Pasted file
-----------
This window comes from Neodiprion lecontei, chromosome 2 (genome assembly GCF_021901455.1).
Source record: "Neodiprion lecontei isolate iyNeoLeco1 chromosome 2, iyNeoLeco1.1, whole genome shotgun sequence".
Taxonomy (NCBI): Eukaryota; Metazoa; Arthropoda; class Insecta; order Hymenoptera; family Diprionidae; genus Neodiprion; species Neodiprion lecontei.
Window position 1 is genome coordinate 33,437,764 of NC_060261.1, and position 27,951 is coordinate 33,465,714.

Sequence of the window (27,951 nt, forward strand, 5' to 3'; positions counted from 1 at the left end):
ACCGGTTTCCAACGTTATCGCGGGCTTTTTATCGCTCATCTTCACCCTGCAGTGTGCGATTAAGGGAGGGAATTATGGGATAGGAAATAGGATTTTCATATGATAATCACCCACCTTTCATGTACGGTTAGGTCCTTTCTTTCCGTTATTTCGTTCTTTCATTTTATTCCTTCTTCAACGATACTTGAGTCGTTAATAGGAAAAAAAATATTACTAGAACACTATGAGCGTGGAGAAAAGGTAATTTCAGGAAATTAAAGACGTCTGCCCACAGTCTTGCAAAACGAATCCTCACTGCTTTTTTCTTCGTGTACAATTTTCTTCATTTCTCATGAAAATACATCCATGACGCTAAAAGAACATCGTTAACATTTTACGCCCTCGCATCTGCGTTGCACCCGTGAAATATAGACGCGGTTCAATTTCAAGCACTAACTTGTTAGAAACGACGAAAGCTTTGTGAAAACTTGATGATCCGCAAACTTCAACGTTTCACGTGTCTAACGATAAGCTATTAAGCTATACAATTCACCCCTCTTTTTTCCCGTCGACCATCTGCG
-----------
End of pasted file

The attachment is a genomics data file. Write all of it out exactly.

This window comes from Neodiprion lecontei, chromosome 2 (genome assembly GCF_021901455.1).
Source record: "Neodiprion lecontei isolate iyNeoLeco1 chromosome 2, iyNeoLeco1.1, whole genome shotgun sequence".
Taxonomy (NCBI): Eukaryota; Metazoa; Arthropoda; class Insecta; order Hymenoptera; family Diprionidae; genus Neodiprion; species Neodiprion lecontei.
Window position 1 is genome coordinate 33,437,764 of NC_060261.1, and position 27,951 is coordinate 33,465,714.

Sequence of the window (27,951 nt, forward strand, 5' to 3'; positions counted from 1 at the left end):
ACCGGTTTCCAACGTTATCGCGGGCTTTTTATCGCTCATCTTCACCCTGCAGTGTGCGATTAAGGGAGGGAATTATGGGATAGGAAATAGGATTTTCATATGATAATCACCCACCTTTCATGTACGGTTAGGTCCTTTCTTTCCGTTATTTCGTTCTTTCATTTTATTCCTTCTTCAACGATACTTGAGTCGTTAATAGGAAAAAAAATATTACTAGAACACTATGAGCGTGGAGAAAAGGTAATTTCAGGAAATTAAAGACGTCTGCCCACAGTCTTGCAAAACGAATCCTCACTGCTTTTTTCTTCGTGTACAATTTTCTTCATTTCTCATGAAAATACATCCATGACGCTAAAAGAACATCGTTAACATTTTACGCCCTCGCATCTGCGTTGCACCCGTGAAATATAGACGCGGTTCAATTTCAAGCACTAACTTGTTAGAAACGACGAAAGCTTTGTGAAAACTTGATGATCCGCAAACTTCAACGTTTCACGTGTCTAACGATAAGCTATTAAGCTATACAATTCACCCCTCTTTTTTCCCGTCGACCATCTGCG